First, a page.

Paul G. Richardson, MD: In that study obviously the maintenance was randomized to lenalidomide versus carfilzomib, lenalidomide. I think there’s a maturity of information that’s going to be very important because I think in terms of high risk, I certainly would never maintain a patient, and we’re coming to this in a moment, with just lenalidomide alone. I do agree that that MRD signal that was equivalent in the early analysis, ASH [American Society of Hematology] annual meeting 2018, with the ASCO [American Society of Clinical Oncology] meeting update from Francesca, we saw that signal from the high-risk group. I think though when you actually look at the numbers they still remain relatively small, but they are significant. I do agree with you that high-risk group clearly seemed to benefit from following the stemness that presumably transplant’s embracing and capturing.

Sagar Lonial, MD, FACP: But I think the only reason that it’s shown up right now is that the high risk are going to relapse sooner. I think if you have long enough follow-up you’re going to see exactly the same thing in the standard risk where the PFS [progression-free survival] is going to suffer. I think it highlights to me one of the presumptive fallacies of the way MRD is being used right now.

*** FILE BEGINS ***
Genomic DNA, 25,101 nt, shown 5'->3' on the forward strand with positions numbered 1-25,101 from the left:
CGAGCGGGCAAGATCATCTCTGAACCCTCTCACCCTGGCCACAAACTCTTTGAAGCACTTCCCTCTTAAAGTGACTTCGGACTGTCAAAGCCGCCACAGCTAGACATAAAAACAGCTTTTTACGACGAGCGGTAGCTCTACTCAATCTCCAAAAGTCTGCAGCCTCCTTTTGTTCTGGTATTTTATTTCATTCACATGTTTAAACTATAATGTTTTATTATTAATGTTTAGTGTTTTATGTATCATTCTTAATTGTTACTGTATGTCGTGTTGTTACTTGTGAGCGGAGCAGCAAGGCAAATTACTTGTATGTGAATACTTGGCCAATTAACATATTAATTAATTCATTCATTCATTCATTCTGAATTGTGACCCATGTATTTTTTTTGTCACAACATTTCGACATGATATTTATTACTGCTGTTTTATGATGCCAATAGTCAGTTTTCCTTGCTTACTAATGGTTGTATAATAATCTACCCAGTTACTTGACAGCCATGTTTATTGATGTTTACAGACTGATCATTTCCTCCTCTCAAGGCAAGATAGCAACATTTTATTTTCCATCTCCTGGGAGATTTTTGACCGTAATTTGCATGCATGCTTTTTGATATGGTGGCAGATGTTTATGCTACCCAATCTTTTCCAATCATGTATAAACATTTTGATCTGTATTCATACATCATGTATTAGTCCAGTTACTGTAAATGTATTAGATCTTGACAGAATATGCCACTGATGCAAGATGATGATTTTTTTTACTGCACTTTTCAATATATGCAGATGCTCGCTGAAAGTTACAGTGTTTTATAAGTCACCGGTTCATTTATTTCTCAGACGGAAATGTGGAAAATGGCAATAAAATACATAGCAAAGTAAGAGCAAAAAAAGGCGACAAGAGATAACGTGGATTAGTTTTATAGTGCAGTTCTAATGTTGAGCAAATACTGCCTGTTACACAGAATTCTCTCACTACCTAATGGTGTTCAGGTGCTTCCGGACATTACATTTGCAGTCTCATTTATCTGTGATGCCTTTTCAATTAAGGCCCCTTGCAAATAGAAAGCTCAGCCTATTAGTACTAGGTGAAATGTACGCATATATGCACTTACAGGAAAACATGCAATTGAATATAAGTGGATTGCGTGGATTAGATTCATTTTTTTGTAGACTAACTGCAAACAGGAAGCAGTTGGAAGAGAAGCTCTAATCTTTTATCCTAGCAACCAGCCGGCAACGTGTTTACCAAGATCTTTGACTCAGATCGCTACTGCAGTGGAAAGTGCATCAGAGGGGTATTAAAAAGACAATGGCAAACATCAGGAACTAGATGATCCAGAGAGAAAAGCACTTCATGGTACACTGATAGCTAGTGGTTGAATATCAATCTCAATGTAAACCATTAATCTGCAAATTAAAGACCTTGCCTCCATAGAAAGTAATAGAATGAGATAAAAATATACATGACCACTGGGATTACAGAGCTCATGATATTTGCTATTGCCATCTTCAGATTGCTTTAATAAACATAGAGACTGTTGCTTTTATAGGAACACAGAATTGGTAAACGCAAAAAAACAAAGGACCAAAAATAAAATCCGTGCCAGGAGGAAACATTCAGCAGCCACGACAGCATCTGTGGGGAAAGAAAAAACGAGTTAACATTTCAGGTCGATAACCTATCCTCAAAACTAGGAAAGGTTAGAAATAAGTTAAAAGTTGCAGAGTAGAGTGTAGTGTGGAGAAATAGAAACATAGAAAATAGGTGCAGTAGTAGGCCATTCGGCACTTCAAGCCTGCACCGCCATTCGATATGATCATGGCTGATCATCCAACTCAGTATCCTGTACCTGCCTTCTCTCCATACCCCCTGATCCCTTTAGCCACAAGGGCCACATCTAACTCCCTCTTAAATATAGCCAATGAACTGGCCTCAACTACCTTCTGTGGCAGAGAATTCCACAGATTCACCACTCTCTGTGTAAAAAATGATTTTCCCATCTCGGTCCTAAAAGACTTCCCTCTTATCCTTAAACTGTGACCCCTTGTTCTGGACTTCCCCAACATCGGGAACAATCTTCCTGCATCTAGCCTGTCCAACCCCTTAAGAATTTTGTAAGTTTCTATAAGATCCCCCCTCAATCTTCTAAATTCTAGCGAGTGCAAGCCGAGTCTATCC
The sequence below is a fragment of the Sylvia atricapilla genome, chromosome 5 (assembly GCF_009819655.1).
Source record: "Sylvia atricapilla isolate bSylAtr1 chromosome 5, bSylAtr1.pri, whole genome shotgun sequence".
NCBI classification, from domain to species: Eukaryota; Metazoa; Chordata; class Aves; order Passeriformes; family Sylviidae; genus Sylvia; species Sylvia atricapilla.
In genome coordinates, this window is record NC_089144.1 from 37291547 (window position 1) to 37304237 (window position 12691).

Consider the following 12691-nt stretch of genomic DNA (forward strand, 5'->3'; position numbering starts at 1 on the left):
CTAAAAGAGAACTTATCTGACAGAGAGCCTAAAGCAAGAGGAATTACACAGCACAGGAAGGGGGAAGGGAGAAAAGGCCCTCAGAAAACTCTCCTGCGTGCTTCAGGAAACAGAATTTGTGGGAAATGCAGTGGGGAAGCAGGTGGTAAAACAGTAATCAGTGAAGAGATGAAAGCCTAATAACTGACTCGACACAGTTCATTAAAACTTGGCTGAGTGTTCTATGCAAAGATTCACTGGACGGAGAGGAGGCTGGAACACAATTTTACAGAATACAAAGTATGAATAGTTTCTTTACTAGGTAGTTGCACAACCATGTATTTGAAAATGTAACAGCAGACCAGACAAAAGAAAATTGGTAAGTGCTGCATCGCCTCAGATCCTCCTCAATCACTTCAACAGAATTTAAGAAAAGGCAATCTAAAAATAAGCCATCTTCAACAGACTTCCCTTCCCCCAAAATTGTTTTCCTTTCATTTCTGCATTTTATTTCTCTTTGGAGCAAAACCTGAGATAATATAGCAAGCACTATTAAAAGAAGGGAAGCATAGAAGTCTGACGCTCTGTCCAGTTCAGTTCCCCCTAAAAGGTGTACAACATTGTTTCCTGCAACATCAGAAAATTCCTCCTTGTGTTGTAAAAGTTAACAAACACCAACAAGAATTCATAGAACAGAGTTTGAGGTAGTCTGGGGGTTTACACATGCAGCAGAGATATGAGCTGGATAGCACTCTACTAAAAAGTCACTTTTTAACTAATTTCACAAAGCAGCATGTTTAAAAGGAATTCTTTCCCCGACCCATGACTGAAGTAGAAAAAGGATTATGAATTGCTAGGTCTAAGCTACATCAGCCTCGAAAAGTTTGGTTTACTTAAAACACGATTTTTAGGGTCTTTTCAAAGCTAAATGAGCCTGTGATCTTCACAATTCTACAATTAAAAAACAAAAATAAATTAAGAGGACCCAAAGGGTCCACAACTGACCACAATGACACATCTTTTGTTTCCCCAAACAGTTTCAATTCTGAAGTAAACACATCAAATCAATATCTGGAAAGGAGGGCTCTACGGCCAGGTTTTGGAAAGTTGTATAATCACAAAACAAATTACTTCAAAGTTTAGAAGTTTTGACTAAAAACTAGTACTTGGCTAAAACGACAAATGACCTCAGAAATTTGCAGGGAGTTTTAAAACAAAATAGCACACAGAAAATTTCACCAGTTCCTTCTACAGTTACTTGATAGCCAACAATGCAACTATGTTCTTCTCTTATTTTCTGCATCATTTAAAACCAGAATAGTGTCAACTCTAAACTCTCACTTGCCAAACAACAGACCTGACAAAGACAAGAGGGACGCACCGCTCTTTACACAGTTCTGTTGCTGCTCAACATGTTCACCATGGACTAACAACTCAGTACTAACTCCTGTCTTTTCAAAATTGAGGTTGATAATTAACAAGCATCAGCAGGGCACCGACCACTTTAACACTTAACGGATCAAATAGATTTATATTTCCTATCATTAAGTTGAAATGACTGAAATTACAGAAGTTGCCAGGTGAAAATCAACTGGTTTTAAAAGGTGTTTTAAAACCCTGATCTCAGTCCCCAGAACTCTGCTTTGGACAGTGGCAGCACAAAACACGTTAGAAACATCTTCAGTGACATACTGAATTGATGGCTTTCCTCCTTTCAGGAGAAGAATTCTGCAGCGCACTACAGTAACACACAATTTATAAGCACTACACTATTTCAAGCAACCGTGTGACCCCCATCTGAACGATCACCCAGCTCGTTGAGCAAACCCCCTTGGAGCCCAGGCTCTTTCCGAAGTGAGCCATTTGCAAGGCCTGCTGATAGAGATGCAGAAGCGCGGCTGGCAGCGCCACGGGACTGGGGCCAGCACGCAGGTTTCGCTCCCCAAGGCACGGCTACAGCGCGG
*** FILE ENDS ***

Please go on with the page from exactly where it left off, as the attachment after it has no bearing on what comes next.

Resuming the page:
That is, that a single time point at some random area is sufficient to make a treatment decision about either, yes, you don’t need a transplant, or no, you need a transplant. I just worry that that’s a message that’s getting out there. MRD is important for 2 big reasons. One, it’s a regulatory end point. If it helps us to get drugs approved quickly, because MRD is a surrogate, that’s great. But the 1 end point that really matters is PFS. I don’t know that you can say that 1 time point is sufficient to predict PFS many years down the road.

Amrita Y. Krishnan, MD: Then I would ask you what your thoughts are on Luciano Costa, MD, PhD’s abstract of using MRD very early post-transplant to direct his maintenance strategy.

Kenneth H. Shain, MD, PhD: Well, I would comment, remember he’s still using 2 MRD-negative data points. It’s 3 months, before and after transplant is the earliest. Three months of MRD, but at least it’s 2….

Amrita Y. Krishnan, MD: So it’s carfilzomib, lenalidomide, dexamethasone induction.